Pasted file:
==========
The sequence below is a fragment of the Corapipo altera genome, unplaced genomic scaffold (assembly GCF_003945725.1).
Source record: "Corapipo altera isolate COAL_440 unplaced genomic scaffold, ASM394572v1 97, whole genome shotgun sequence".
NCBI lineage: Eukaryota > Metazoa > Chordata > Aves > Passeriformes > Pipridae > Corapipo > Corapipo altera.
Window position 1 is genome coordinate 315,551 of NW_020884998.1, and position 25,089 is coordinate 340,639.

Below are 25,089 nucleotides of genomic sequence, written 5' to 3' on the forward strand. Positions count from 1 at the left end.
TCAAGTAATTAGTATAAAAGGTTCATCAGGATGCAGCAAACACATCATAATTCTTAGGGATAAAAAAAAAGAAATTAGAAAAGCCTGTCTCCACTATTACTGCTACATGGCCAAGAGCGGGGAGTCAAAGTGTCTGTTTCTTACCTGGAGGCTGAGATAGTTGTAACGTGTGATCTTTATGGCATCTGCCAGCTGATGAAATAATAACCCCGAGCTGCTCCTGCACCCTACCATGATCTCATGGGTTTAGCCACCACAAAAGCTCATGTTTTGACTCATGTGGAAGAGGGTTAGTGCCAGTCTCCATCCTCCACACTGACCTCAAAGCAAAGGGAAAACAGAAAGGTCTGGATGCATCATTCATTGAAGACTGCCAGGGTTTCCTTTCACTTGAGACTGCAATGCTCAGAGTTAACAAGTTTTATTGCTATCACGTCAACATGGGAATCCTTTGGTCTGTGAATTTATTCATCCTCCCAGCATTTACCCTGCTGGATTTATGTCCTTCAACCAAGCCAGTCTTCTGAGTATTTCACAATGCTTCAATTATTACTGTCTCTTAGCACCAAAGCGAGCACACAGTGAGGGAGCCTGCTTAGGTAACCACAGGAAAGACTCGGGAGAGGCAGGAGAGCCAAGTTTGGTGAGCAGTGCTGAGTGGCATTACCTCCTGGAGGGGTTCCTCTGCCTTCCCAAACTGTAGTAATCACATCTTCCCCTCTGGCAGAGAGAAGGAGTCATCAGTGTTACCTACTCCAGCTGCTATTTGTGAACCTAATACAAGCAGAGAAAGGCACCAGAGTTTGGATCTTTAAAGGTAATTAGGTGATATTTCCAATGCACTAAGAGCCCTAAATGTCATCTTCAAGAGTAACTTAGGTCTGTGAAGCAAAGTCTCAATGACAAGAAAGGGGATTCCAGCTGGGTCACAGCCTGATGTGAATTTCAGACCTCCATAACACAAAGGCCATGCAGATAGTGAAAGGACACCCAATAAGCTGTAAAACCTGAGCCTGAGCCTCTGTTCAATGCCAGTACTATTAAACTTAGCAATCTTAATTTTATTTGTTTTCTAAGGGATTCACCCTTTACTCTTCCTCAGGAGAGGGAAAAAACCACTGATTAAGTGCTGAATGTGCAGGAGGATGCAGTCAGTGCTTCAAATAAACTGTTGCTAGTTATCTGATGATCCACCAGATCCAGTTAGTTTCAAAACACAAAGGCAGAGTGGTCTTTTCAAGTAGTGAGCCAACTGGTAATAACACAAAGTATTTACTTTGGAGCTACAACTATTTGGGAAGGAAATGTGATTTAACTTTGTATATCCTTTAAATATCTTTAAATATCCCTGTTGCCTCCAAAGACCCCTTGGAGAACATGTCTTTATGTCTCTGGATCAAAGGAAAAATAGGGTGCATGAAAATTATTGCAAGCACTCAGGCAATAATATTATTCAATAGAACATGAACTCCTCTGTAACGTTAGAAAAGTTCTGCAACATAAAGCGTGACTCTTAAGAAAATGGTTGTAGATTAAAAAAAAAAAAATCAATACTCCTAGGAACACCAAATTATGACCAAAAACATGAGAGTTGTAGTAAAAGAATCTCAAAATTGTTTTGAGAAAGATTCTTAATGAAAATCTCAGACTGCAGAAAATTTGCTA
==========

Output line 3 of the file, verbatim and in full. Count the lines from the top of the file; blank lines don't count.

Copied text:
NCBI lineage: Eukaryota > Metazoa > Chordata > Aves > Passeriformes > Pipridae > Corapipo > Corapipo altera.